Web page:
polymath A polymath ( el, πολυμαθής, , "having learned much"; la, homo universalis, "universal human") is an individual whose knowledge spans a substantial number of subjects, known to draw on complex bodies of knowledge to solve specific pro ...

polymath
and Magdalen fellow
Charles Daubeny Charles Giles Bridle Daubeny (11 February 179512 December 1867) was an English chemist, botanist and geologist A geologist is a scientist who studies the solid, liquid, and gaseous matter that constitutes the Earth and other terrestrial pl ...

Charles Daubeny
after he was appointed to the Sherardian Chair of Botany in 1834. Daubeny set about a number of additions to the location, erecting new glasshouses and in 1836 creating an on-site residence for the Professor of Botany. This replaced an earlier residence that had been demolished in 1795 when the road was widened. The new residence was an extension of the library, which had been created out of a glasshouse by an earlier Sherardian professor,
John Sibthorp John Sibthorp FRS FRS may also refer to: Government and politics * Facility Registry System, a centrally managed Environmental Protection Agency database that identifies places of environmental interest in the United States * Family Resour ...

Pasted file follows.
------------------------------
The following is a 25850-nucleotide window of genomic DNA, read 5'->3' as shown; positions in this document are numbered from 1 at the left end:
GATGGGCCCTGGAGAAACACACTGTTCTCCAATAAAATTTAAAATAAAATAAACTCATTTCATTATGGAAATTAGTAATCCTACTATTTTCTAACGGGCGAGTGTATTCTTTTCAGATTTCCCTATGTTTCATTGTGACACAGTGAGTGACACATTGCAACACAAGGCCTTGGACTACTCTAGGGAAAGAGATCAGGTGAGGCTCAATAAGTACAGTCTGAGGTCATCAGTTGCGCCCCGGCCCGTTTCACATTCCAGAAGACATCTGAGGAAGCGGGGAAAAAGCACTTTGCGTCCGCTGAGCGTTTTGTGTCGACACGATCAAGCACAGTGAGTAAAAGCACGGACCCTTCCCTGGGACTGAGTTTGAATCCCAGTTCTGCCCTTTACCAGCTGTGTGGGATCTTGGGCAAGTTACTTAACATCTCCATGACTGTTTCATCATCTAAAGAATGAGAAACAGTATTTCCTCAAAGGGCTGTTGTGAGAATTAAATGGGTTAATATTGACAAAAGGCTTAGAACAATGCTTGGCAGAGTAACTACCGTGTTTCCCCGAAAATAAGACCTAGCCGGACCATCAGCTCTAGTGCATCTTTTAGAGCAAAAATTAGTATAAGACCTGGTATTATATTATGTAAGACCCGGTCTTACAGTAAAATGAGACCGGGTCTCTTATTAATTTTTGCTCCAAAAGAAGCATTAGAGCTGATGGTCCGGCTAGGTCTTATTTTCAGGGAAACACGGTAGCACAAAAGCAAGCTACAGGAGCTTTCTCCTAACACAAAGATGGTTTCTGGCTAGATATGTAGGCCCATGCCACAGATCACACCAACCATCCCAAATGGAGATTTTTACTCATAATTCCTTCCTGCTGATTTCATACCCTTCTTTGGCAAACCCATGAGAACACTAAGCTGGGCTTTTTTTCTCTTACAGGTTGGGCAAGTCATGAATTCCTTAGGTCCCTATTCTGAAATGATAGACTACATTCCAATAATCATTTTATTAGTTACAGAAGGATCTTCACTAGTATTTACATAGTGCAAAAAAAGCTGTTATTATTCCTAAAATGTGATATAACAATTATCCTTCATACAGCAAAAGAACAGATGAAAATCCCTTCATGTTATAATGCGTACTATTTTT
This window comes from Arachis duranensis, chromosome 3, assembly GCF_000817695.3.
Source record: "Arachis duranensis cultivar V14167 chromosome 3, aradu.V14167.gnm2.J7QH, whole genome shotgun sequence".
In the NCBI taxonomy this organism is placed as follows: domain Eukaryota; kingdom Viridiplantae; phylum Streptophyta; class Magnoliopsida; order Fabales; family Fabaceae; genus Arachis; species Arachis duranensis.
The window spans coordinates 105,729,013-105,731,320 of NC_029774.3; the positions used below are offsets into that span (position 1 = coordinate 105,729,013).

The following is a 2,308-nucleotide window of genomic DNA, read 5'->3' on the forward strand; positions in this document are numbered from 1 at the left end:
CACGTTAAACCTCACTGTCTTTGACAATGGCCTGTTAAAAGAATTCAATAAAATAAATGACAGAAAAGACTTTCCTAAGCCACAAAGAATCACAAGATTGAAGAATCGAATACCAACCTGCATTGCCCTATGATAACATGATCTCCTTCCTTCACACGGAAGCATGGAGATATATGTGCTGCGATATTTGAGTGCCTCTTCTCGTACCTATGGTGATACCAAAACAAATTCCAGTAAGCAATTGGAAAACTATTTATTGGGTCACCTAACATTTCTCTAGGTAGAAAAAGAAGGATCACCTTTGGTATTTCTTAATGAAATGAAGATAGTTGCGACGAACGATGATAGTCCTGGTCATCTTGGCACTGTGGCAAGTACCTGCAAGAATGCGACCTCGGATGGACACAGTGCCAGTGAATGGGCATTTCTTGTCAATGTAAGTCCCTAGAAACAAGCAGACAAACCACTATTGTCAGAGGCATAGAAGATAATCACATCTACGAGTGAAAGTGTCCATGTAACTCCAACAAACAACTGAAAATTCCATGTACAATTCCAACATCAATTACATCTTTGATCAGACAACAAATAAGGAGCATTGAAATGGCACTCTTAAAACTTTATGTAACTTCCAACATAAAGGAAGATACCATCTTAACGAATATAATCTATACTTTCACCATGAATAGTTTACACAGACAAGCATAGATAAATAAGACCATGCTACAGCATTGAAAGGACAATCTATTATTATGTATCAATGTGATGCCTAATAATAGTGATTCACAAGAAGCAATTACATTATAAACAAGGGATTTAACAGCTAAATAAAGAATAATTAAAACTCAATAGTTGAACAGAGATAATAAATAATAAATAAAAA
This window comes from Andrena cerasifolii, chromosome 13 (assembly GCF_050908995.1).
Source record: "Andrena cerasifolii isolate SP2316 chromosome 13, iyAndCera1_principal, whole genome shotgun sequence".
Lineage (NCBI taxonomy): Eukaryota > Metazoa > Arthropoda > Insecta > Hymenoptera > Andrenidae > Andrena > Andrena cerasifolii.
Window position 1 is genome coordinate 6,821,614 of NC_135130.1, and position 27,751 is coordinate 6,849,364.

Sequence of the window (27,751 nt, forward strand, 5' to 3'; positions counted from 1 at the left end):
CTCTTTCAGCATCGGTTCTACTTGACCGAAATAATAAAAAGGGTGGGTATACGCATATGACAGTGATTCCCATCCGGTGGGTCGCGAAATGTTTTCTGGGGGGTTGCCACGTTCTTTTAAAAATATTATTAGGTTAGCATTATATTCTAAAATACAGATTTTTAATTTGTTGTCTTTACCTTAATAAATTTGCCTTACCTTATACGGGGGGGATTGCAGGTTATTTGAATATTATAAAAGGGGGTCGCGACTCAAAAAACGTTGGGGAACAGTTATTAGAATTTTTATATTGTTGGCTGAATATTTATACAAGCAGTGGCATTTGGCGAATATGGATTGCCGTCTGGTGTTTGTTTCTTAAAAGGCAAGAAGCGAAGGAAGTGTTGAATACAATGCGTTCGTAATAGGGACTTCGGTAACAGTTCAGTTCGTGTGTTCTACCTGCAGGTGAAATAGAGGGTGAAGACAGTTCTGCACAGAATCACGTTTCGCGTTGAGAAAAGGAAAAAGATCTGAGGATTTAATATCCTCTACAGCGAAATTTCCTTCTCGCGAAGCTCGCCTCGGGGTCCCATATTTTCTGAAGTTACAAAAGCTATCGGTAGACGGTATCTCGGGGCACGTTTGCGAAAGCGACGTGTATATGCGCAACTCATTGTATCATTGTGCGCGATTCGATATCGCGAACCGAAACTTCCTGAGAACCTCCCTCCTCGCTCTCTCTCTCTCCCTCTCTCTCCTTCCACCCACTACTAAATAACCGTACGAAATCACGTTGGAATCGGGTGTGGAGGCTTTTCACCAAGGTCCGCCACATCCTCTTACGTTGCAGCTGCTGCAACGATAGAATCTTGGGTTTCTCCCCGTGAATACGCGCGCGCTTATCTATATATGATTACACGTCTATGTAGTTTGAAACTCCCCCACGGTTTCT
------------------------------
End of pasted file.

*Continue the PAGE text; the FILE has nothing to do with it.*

, to house the Sherard
herbarium A herbarium (plural: herbaria) is a collection of preserved plant Plants are predominantly photosynthetic Photosynthesis is a process used by plants and other organisms to Energy transformation, convert light energy into chemical ener ...
. After Daubeny's death, this was assimilated to house the growing collection. Later, it became accommodation for graduate students, the Professor's House, while the Sherard Herbarium is now part of the Fielding-Druce Herbarium held in the . Daubeny, who was also the Aldrichian Professor of Chemistry, had found the chemistry laboratory in the basement of the old
Ashmolean Museum The Ashmolean Museum of Art and Archaeology () on Beaumont Street, Oxford, England, is the world's second university museum (after the establishment of the Kunstmuseum Basel by the University of Basel in 1661) and Britain's first public museum. I ...
, what is now the History of Science Museum, to be "notoriously unworthy of a great University" and desired a better science facility. He petitioned the college to be allowed to build one, and the Daubeny laboratory was completed in 1848. The Daubeny Laboratory was preceded by the anatomy school and laboratory at
Christ Church Jesus; he, יֵשׁוּעַ, ''Yeshua, Yēšū́aʿ''; ar, عيسى, ʿĪsā ( 4 BC AD 30 / 33), also referred to as Jesus of Nazareth or Jesus Christ, was a first-century Jews, Jewish preacher and religious leader. He is the central figu ...